On balance, I think Rishi Sunak got more things right than wrong in Wednesday’s Budget. Let’s start with a couple of positives.
First, he extended the most important support measures, including the uplift to Universal Credit and the furlough scheme, until September. This is probably longer than strictly necessary because the remaining lockdown restrictions could all be lifted by 21 June. But it does make sense to continue this support in the meantime and to minimise uncertainty for businesses and households.
There was also a good case for asking employers to contribute more to the furlough scheme from July, as the Chancellor has now done. Continuing the scheme on its current terms after restrictions have been lifted could lock people into jobs that are no longer viable and delay the adjustment to the ‘new normal’, whatever that may be.
Some will still say that Rishi Sunak should have announced these extensions sooner. However, the economy and labour market have held up better than most had expected over the last few months. Unemployment has already stabilised, and employment surveys have brightened, so there is little evidence that the delay did any real harm.
Second, the Chancellor got the tone of his speech about right, helped here by the more upbeat forecasts from the independent OBR. These allowed the Chancellor to say that economic activity is projected to be back at pre-Covid levels by mid-2022, half a year earlier than previously expected, and that the unemployment rate should now peak at 6.5%, which would be much lower than many had feared.
For what it’s worth, my own forecasts are even more optimistic. The economy should bounce back quickly once the brakes are taken off, with GDP returning to pre-Covid levels as soon as the third quarter of this year and unemployment peaking below 6%. We’ll see.
As well as drawing attention to the good news, the Chancellor was open about the bad news too. In particular, the section where he explained the implications of the freeze on personal allowances was admirably honest: the freeze may not break the letter of the manifesto commitments, but it still means people would be paying more in tax than they might have expected. It’s harder to call it a ‘stealth’ tax if the Chancellor himself flags it up.
Now for the bits I didn’t like. The Chancellor largely avoided the usual gimmicks, but there was still one: the new ‘mortgage guarantee scheme’. This will simply make it easier for young people to overstretch themselves in the housing market, while artificially stoking demand and house prices even further. The focus should have been on increasing the supply of housing instead.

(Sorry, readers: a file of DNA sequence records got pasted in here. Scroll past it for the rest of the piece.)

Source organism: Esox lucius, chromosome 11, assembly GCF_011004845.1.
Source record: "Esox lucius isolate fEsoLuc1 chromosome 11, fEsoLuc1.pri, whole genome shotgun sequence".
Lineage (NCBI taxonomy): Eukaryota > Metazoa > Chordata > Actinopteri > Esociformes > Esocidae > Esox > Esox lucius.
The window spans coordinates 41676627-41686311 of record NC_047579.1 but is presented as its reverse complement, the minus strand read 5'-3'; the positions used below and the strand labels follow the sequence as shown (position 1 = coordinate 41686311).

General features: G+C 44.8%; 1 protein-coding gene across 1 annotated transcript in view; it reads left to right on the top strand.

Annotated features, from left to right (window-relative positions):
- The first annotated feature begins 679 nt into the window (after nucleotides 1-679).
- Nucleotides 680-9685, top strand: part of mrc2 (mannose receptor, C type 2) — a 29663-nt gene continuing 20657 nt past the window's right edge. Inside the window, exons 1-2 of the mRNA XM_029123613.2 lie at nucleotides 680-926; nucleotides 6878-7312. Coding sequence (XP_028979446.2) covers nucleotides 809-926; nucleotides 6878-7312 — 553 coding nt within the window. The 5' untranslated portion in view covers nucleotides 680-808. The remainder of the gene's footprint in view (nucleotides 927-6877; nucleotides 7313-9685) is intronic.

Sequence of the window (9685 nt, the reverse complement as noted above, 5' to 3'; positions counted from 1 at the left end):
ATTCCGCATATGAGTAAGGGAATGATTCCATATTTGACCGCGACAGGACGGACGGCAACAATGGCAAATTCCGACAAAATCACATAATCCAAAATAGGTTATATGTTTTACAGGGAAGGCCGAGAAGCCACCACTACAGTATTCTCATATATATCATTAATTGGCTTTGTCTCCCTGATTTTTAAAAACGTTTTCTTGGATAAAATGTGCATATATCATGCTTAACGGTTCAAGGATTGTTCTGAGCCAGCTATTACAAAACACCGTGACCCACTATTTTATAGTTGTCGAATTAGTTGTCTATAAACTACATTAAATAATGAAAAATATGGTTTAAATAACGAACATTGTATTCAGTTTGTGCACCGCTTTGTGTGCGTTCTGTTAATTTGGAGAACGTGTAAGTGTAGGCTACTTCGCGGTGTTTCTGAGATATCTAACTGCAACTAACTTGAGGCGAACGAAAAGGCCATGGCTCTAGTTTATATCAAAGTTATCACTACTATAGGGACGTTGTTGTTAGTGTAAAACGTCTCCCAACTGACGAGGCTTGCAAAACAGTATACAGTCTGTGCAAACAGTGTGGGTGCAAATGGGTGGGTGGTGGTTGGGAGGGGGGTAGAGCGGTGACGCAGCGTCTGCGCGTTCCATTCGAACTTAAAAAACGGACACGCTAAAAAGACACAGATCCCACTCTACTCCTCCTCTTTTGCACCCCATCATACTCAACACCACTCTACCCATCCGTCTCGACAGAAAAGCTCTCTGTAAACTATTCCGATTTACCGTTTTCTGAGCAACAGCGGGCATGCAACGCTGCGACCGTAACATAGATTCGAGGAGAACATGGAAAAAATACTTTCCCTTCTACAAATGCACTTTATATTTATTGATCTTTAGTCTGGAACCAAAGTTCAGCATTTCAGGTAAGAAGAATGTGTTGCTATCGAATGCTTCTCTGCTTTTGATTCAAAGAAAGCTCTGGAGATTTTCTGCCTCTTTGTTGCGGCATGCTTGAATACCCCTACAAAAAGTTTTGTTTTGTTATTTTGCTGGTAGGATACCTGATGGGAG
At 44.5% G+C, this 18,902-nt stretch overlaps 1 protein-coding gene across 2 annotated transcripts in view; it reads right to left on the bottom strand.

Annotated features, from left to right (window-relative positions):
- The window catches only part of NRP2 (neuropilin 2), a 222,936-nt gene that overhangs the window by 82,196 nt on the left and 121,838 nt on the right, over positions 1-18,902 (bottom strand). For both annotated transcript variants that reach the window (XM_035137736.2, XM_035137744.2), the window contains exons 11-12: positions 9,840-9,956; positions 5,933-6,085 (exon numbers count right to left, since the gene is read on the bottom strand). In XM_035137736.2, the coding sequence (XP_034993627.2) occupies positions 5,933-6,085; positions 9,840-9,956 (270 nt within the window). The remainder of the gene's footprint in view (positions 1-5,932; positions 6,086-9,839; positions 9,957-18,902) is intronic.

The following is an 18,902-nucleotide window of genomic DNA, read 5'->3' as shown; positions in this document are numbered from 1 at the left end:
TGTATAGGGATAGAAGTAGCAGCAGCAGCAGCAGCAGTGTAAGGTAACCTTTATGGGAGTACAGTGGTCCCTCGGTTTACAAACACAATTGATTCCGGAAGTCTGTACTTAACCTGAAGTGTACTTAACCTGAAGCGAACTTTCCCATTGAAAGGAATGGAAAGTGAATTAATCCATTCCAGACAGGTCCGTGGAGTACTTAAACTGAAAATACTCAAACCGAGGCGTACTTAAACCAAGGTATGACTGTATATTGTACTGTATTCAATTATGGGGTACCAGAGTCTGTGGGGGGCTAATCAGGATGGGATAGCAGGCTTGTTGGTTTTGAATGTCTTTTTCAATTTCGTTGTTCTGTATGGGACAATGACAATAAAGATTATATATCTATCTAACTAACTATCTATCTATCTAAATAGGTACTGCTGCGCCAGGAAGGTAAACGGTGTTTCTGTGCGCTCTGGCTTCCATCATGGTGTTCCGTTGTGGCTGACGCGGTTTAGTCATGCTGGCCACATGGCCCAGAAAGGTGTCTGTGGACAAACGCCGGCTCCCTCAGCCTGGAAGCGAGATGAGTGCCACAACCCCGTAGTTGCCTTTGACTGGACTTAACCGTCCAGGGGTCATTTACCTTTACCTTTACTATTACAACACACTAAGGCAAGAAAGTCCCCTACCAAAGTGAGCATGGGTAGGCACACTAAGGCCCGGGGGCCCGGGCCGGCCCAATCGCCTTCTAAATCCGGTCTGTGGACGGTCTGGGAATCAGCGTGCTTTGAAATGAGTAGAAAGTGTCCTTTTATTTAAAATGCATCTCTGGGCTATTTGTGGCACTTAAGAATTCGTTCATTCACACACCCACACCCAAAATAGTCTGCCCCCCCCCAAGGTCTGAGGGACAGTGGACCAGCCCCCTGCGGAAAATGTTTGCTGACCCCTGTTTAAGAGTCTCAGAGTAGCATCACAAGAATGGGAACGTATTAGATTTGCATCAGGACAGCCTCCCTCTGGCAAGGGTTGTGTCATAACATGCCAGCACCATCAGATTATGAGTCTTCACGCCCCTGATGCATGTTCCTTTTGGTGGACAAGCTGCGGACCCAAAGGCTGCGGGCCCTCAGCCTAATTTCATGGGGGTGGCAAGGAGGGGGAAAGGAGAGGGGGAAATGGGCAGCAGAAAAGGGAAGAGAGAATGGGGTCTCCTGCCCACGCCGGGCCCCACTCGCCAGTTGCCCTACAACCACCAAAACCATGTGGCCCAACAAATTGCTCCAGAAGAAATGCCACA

My loudest boo is reserved for the plan to raise the main rate of corporation tax from 19% to 25% in 2023. This was more aggressive than anyone had expected – and a big gamble.
The Chancellor did at least resist the temptation to raise corporation tax now, and he has provided businesses with some welcome certainty about the future. Smaller companies will also avoid the full increase.
Nonetheless, ‘big’ companies are just as likely as smaller ones to pass the tax on – to consumers as higher prices, to workers in the form of lower wages and fewer jobs, and to everyone as lower investment.
The Chancellor has tried to address the last point with a ‘super-deduction’ – a 130% first-year capital allowance which will allow companies to cut their tax bill by up to 25p for every £1 that they invest in plant and machinery.
However, this tax break will only apply until 31 March 2023. It will therefore bring forward some investment now, then expire just when the new higher rate of corporation tax kicks in. It is also a further complication of the tax system and might actually encourage some wasteful investment to take advantage of the break.
Nor is it good enough to say that the UK will continue to have a relatively low rate of corporation tax, even at 25%. This would still represent a sharp rise from the current rate of 19%, making the UK less competitive than it would otherwise have been. In addition, the UK’s effective corporate tax rate is already close to the OECD average once the less generous allowances in the current system are taken into account.
In summary, though, this Budget wasn’t a bad effort in terms of either style or substance. This should now be it in terms of tax increases too.
The Chancellor’s willingness to raise taxes even when the economy is in the midst of the worst recession in over three hundred years is at least a clear signal – to his colleagues and to the public – that the government cannot continue borrowing at these levels without some painful consequences. Hopefully, this will help to keep spending down in future.
Indeed, if the economy rebounds as quickly as now seems likely, the Chancellor has already done more than enough to fill any hole in the public finances. This should allow tax cuts to resume soon, fingers crossed.
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